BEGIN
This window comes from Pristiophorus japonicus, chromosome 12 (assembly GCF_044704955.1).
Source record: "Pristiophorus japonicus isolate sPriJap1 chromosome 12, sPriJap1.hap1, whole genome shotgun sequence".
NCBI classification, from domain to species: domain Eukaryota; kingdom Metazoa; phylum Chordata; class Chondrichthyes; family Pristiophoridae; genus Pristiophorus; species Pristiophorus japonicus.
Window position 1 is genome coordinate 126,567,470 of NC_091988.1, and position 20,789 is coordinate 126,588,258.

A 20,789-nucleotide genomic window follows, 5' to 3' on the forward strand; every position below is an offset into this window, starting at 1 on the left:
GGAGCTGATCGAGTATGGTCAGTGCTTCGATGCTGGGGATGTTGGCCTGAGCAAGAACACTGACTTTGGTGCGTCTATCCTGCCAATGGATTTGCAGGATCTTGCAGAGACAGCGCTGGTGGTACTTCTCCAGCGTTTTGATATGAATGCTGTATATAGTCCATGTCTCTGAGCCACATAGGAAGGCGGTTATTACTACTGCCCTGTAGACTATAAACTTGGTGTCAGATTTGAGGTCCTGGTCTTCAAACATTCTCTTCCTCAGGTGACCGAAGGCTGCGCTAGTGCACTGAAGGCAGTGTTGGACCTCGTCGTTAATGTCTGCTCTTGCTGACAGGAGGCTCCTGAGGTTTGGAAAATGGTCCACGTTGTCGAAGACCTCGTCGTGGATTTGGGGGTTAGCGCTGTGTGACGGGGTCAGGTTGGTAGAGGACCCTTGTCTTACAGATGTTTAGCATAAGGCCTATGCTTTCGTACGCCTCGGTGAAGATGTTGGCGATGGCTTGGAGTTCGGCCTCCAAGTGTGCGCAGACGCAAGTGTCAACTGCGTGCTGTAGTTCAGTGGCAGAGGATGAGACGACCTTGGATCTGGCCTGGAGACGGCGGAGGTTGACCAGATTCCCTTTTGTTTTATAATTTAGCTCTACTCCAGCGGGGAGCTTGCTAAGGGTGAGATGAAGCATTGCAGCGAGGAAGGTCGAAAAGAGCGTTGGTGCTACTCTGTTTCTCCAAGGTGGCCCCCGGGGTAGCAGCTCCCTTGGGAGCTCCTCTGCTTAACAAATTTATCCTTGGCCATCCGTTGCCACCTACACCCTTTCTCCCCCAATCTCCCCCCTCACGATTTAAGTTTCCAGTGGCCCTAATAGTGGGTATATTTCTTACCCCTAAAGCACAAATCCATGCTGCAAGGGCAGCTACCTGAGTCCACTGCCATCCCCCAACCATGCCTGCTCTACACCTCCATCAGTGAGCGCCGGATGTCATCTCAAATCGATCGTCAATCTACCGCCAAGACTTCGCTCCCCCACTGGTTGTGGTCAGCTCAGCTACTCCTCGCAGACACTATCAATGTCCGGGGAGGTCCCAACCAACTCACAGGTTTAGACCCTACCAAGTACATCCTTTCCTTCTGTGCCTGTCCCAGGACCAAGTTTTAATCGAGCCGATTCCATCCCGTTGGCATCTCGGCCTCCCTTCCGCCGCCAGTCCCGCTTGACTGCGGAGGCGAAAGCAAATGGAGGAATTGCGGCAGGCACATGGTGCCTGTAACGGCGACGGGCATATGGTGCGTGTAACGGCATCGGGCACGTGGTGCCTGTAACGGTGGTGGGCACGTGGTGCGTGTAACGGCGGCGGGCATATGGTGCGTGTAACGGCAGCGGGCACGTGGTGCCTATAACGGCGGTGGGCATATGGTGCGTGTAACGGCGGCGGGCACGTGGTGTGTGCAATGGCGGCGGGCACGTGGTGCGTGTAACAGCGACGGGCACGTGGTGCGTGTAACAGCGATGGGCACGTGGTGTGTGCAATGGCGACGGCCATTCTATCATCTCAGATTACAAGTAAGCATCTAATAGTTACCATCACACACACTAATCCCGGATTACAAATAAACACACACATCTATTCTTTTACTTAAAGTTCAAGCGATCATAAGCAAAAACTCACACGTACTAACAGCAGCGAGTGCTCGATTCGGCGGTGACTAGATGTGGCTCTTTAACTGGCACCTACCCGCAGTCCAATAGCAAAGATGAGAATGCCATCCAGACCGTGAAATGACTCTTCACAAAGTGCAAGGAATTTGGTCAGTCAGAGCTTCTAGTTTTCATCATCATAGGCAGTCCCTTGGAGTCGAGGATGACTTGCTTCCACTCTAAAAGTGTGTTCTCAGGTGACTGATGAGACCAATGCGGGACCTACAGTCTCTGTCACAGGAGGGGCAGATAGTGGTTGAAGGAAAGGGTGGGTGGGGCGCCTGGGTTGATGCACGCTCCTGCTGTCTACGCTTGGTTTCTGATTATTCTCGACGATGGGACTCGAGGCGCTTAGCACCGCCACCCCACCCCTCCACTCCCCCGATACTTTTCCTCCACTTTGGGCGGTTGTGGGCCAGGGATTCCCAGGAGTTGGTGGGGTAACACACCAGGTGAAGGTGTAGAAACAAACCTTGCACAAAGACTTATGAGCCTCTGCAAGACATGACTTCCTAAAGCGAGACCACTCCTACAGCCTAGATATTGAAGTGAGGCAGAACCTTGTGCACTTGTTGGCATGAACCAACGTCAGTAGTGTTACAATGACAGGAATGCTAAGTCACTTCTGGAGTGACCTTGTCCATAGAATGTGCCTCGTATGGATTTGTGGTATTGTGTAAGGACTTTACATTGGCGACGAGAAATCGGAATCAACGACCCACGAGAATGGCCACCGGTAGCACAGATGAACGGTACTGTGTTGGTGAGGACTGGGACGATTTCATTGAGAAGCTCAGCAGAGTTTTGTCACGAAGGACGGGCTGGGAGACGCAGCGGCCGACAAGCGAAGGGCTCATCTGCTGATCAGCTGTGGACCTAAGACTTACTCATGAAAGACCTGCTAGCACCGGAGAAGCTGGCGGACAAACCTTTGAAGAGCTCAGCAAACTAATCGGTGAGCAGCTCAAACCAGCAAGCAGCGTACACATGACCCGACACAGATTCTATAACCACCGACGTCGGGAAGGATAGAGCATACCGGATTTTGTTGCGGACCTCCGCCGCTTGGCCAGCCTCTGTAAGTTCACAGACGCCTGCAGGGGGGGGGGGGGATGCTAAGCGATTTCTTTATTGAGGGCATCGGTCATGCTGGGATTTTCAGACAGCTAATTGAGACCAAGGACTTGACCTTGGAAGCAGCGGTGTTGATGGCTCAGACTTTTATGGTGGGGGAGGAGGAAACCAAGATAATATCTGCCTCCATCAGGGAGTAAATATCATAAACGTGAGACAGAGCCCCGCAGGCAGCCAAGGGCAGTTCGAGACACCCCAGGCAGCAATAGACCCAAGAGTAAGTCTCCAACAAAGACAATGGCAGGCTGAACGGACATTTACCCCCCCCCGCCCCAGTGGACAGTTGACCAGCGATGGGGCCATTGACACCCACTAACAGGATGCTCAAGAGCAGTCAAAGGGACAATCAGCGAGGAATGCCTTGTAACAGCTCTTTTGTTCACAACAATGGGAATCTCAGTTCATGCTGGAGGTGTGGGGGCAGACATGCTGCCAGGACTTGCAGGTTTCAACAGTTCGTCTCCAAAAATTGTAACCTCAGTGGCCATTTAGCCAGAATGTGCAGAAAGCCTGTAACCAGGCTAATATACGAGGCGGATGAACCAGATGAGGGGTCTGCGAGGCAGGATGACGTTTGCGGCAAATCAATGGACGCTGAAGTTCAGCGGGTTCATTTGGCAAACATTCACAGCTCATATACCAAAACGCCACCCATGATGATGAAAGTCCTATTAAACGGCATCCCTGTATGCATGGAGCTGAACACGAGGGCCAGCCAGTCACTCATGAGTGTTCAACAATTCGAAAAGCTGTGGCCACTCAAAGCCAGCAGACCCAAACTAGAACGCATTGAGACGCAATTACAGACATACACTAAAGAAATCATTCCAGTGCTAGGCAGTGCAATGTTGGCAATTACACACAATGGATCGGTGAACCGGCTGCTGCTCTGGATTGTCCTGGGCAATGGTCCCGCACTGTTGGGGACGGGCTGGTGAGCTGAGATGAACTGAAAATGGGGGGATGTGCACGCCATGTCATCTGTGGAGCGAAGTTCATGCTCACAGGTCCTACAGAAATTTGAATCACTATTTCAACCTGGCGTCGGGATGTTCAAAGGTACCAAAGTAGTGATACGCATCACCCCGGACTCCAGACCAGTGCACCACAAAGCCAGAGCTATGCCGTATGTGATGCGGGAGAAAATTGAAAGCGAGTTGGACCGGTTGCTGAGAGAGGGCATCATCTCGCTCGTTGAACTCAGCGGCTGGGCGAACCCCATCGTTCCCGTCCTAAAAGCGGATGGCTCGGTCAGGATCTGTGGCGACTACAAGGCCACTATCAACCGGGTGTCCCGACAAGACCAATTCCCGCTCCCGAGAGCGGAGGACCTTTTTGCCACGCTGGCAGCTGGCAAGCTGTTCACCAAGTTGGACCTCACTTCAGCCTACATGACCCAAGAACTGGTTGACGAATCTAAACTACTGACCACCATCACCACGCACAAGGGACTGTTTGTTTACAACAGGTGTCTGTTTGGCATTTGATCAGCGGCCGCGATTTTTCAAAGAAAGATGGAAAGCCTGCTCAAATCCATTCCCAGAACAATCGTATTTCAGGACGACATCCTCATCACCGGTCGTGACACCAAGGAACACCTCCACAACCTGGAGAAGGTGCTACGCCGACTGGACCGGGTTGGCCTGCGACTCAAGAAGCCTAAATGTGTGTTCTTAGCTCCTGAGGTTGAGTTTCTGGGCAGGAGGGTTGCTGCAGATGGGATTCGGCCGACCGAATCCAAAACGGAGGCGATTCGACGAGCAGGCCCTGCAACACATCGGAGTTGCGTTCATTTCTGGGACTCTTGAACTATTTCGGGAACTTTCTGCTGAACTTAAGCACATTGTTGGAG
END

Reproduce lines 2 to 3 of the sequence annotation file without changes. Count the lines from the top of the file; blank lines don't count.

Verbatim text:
Source record: "Pristiophorus japonicus isolate sPriJap1 chromosome 12, sPriJap1.hap1, whole genome shotgun sequence".
NCBI classification, from domain to species: domain Eukaryota; kingdom Metazoa; phylum Chordata; class Chondrichthyes; family Pristiophoridae; genus Pristiophorus; species Pristiophorus japonicus.